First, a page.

Here are some of my choices:

Vogue 7975

Vogue 8369
Vogue 8259

Looking forward to hearing your ideas!

Thanks ~ mimi o ~

Tuesday, December 8, 2009

I am so slow

This prject seems like a never ending story.
I've just sorted out fitting my muslin. Fitting the 3 piece-sleeves took ages. My sister pointed aout that the shouders were too long. So had to shorten them.
I thought I would feel better with a little bit of ease around the biceps line and add 1/4'' around the arm at the sleeve
Here's what it looks like.Plus the sketch my sister made to help me fiitting the sleeve end.

I know I am procrastinating  because I am anxious about quilting the shell to the lining. So yesterday, instead of cutting the fabric and lining I read everything could find concerning this step.
I must say that Claire Schaeffer's Couture Techniques is realy helpful. Eventually I ended making a swap following her method :

1 Cutting rectangles for each section from the shell fabric and the lining fabric about 4in. bigger than the finished garment section

2 Roughly outline the section shape ont the right side of the rectangles

3 Lay the lining wrong side up and top it with the fabric side up aligning grainlines.

4 Pin the sections together on on the intended quilting lines.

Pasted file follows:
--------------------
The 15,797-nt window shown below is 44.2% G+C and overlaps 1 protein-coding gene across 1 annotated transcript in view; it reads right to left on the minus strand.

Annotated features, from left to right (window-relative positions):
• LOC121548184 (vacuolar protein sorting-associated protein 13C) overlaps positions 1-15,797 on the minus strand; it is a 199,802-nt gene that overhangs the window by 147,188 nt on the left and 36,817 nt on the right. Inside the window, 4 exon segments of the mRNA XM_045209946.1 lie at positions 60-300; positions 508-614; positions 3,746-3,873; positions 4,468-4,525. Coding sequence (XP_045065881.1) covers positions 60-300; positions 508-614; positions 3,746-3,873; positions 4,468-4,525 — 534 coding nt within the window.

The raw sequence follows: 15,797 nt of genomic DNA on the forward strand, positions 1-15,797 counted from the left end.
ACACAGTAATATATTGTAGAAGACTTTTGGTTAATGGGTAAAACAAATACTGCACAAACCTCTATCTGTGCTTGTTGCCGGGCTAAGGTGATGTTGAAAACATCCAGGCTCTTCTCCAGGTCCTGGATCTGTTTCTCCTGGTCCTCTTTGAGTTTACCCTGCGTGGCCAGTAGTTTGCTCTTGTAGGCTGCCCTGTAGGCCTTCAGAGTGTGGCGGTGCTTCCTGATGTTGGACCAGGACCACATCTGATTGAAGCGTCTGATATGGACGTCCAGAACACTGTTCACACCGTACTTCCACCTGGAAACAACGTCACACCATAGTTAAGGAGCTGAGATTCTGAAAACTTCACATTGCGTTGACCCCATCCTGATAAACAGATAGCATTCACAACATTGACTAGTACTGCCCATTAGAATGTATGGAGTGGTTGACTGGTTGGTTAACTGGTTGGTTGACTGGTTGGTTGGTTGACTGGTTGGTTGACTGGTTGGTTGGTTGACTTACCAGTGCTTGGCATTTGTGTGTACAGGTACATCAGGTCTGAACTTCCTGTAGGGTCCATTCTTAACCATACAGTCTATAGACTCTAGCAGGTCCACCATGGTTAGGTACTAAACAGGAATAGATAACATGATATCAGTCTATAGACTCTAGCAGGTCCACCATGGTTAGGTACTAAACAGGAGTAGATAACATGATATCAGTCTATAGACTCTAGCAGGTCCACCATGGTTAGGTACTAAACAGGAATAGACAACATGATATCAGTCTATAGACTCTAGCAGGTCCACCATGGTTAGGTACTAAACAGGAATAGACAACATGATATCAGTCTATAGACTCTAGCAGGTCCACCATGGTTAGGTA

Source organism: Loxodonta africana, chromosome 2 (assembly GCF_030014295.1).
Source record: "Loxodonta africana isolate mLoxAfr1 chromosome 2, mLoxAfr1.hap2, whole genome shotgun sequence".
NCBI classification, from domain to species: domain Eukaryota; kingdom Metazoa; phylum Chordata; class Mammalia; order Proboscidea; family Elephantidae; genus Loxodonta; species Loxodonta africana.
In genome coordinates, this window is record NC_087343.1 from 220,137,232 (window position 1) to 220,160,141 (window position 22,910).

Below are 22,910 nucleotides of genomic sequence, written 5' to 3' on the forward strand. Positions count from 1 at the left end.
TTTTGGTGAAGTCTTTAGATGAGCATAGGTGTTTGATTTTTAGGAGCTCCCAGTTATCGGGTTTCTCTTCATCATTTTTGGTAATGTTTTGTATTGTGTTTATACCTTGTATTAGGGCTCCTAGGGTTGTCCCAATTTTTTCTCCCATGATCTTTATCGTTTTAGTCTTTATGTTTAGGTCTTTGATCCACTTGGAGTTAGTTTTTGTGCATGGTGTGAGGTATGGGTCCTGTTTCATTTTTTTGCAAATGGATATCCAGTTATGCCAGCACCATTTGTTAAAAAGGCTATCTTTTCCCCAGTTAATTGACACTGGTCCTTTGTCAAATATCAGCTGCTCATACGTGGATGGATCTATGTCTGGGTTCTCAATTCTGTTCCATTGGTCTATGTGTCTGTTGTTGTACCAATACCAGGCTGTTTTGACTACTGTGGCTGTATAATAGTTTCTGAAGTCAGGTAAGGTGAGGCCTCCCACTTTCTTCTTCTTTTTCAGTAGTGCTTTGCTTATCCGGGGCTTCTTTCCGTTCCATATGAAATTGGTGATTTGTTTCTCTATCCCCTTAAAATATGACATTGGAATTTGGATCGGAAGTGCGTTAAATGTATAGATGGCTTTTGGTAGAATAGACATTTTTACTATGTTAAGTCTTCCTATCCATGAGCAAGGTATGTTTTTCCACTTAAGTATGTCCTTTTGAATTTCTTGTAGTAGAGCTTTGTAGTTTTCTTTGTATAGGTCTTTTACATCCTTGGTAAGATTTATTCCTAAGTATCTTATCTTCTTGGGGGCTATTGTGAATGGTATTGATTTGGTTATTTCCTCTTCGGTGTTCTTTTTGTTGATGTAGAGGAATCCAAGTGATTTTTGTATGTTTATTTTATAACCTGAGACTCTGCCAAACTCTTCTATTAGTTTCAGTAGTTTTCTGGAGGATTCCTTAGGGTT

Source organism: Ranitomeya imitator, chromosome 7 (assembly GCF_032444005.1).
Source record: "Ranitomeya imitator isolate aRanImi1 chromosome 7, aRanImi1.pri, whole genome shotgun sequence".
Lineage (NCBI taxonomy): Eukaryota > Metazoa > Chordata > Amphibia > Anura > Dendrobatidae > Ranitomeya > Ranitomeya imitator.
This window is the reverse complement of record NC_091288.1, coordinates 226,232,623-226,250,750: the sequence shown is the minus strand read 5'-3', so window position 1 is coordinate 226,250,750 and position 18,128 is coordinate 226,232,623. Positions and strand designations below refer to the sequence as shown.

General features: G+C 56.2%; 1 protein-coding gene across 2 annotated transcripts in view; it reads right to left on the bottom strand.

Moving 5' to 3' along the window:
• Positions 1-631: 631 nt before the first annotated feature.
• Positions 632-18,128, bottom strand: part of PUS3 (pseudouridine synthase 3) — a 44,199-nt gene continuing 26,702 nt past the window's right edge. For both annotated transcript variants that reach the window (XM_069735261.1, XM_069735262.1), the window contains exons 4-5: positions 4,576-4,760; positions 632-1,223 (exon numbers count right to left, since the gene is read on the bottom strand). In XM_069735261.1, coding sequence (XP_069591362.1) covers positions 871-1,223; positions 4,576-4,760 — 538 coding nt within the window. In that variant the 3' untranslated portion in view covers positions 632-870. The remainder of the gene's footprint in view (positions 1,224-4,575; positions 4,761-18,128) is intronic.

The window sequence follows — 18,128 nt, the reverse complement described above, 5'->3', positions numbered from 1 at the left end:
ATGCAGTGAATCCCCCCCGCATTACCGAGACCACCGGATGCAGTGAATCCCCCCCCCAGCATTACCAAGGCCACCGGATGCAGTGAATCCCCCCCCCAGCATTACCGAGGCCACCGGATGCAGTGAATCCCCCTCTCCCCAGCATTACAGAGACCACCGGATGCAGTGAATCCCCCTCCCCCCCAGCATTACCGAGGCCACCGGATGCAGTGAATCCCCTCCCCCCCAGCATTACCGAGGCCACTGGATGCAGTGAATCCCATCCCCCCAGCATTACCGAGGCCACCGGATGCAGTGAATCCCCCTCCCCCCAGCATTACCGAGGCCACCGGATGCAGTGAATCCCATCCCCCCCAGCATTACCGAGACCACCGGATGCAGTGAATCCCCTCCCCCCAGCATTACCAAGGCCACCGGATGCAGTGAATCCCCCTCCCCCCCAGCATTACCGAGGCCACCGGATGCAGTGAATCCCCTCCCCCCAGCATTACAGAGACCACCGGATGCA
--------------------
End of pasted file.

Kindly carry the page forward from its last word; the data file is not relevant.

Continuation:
5 With diagonal stitches baste between the pinned rows and remove the pins.

That's where I stopped.

Today I will machine quilt the sample and that's where I need your help, please.

Some of you are using a walking foot. What is it and can it be donne with a normal foot?

The dominant colour of my tweed is off white and the lining looks like hand painted splashes (does it make sense to you?) of acid green and  deep purple. I intend to use invisible thread on the lining side because I fear that the off white thread that I want to use for the shell might be disgracious. Does it sounds correct to you? Do you have any other suggestions?

Thanks in advance.

Here are my fabrics. Forget about solid fuschia.


Wednesday, November 25, 2009

Finished but only just begun

My jacket has been completed for some time now but I didn't want to post until I was reasonably satisfied with it.
The silk tweed fabric was beautiful – a gift sent from my friend Cindy - but I wasn’t happy with it. The braid around the neckline, front and hem of the garment didn’t work and I hated the boxy look of the neckline. This morning I the lights came on and I realized that my jacket would look so much better with the braid removed and the neckline turned back into a revere.